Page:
Advocacy for music services
The Oxford English Dictionary tells us that to advocate means to support, recommend, or speak in favour of a person or thing. This, I find, is a beautiful, simple and helpful definition. In the world in particular, the concept of advocacy currently tends to be interpreted as high level pro-active influencing of decision making.
IAML’s international Advocacy Committee is aiming to do a bit of both so I was very pleased to have the opportunity to present a short session on Advocacy for music services at IAML (UKs Academic Music Librarians’ Seminar. The idea was to explore how and what we already do relating to advocacy, and where we could develop new and simple ways of speaking up for music services in the context of academic libraries (in the UK and Ireland, but basically also anywhere in the world that has a comparable structure of music higher education sector).
First we need to think about what we are advocating for. On the one hand we have a fantastic treasure of musical works and information about musical works. On the other hand we have people needing access to musical works and information about musical works. In our current society there are many ways of getting from A to B. What we want to show the world, including the institutions we work in, is that the route from A to B via music collections and music information professionals remains essential and continues to provide good value for money and high standards of excellence.
So, at a local level, through what you do, are you making the most of your achievements through raising How and what should we measure to help us raise awareness and produce quantifiable data in the interest of policy making and fund raising? How can we best demonstrate the impact of music services and collections? Is there a role for music, performance and prominence in the context of advocacy for music services? Have you thought about your elevator pitch?
At the seminar, we had a good range of early and not-so early career professionals from universities and music conservatoires and they were asked, partly in the interest of being ready for the all-important elevator pitch, to think about how they would finish the following statement: “Music collections and music information professionals in academic libraries are essential because…”.
Our participants came up with a range of contributions, with the main emerging theme being specialist and expert music knowledge and of course the ability to read and understand the musical language. Most answers related to user services and reference enquiries, whilst others focussed on collection development and description and the knowledge of sources and collections. Some examples:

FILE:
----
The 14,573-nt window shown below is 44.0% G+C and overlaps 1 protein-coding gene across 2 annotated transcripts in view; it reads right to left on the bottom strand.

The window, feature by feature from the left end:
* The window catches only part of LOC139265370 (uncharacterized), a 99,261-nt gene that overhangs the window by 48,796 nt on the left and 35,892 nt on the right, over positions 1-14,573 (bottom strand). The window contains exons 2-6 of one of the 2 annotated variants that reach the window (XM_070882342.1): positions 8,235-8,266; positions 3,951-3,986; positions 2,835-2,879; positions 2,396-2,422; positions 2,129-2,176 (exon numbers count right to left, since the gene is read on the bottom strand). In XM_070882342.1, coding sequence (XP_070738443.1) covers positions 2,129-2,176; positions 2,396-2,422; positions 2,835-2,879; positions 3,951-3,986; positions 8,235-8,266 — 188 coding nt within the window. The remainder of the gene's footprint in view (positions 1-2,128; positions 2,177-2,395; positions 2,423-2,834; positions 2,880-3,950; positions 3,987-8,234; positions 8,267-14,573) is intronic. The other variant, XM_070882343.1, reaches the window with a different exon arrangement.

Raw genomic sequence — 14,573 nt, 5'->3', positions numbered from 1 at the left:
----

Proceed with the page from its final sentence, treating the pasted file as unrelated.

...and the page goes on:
researchers expect musical literacy to some extent; researchers feel more confident in the value of the library when staff have musical background; students know they can ask you questions relating to music; staff with music expertise save readers time and help students and researchers find what they need quickly;
specialist support and collections lead to the development of future musicians and composers
understand what the user wants when the user may not be able to articulate their own questions fully (e.g. specific edition, format, key etc.); there are many formats and many editions and we can’t assume readers’ expertise; music resources are complex and confusing and need experts to de-code
musical knowledge enables and simplifies sensible decisions about acquisitions; a well-organised collection comes with knowledge and expertise; archives can be disorganised, awareness of resources and source materials not known to users
If you don’t quite agree with the “essential” part of the statement (the proportion of music specific enquiries and decision making will obviously vary depending on the context and the institution involved) please do feel free to tone down to “important” or even “helpful” and join the conversation by leaving comments on the blog.
We also briefly considered the following question: “If there was one thing you would do in relation to advocacy, what would it be?” Answers included:
Learn more about what to advocate for
Collect stories and enquiry numbers
More promotion of the services, don’t assume people/senior management already know; library training for academics
Raise awareness of the range of resources
Keep track of and in touch with alumni
What will you do?
IAML, Advocacy Committee Chair
Cambridge University Library, Head of Music Collections